More Than 20 Years Of Experience Standing Up For Minnesota Workers

Workplace safety sign standards continue to evolve

On Behalf of | May 26, 2017 | Workplace Safety |

Safety signs warn workers in Minnesota and around the country about hazards such as slippery surfaces, dangerous machines and toxic substances. While most workers appreciate the warnings, they generally pay little attention to the design of safety signs. However, the Occupational Safety and Health Administration take warning signs very seriously, and the agency regularly publishes materials urging employers to replace older signs with newer designs that meet the latest standards.

These standards are set by the American National Standards Institute, and the Washington, D.C.-based nonprofit released its latest Z535 safety sign guidelines in 1991. The Z535 standards call for vivid colors, warnings in multiple languages and graphics that convey the nature of the hazard. OSHA has been promoting signs that meet these standards since 2013.

Early safety signs were little more than arrows with the word danger written on them, and the traditional oval signs that can still be seen in many American workplaces are only slightly more useful. Signs meeting the Z535 standards are preferred because distinctive colors draw the eye and warnings in languages other than English can be read and understood by more workers. Powerful graphics that can be easily understood even by workers who cannot read are perhaps the most distinctive feature of the newer workplace safety signs.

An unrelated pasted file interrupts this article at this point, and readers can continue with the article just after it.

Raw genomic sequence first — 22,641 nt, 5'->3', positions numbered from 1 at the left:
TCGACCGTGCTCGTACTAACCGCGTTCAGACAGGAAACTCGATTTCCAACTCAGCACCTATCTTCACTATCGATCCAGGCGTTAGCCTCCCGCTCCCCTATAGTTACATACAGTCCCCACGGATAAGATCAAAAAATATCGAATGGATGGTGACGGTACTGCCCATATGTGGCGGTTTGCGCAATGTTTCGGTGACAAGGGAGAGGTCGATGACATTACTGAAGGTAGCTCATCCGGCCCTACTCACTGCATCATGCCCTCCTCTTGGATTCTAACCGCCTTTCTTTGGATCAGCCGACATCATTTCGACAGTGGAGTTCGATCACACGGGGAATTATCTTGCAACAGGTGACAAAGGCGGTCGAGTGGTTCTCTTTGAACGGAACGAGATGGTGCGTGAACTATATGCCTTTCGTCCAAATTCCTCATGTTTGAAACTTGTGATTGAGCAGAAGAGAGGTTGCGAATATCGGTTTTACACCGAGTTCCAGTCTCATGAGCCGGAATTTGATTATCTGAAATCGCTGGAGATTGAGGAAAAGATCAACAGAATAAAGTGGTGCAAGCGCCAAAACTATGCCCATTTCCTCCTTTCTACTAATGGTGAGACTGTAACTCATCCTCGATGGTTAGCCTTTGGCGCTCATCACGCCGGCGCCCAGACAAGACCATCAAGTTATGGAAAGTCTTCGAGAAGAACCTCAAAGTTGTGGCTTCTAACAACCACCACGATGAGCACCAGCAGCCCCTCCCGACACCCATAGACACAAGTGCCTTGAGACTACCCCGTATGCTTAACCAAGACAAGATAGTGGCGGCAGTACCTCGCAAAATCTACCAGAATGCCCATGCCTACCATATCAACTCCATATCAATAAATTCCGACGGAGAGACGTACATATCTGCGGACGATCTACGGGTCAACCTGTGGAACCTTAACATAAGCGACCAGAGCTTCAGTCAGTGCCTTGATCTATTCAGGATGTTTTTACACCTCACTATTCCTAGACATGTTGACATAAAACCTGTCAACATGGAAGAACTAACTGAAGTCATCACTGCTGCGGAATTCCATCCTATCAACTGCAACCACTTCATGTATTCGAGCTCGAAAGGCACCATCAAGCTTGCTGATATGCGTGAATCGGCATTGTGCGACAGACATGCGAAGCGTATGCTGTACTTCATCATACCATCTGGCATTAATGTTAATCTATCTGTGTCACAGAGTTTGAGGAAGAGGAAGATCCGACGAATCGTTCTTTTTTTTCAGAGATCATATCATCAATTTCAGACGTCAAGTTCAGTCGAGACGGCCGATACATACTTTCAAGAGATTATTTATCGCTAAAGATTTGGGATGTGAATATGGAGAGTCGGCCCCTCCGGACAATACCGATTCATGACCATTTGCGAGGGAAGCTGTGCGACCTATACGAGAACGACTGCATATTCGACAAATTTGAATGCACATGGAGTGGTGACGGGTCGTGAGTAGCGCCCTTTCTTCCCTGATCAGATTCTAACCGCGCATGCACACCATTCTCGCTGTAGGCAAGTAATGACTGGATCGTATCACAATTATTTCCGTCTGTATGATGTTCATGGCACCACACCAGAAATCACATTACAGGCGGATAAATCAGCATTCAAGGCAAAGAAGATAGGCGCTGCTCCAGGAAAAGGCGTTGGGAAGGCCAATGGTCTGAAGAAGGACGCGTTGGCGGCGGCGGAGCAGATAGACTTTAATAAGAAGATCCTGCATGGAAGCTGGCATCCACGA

Workers who suffer serious injuries after ignoring warning signs may be seen as reckless, but their negligent behavior will not usually prevent them from qualifying for workers’ compensation benefits. Fault is not generally taken into consideration when workers’ compensation claims are evaluated, but that does not mean that employers are powerless in these situations. Attorneys with experience in this area may argue on behalf of their clients during workers’ compensation hearings when their employers accuse them of malingering or claim that their injuries or illnesses are not job-related.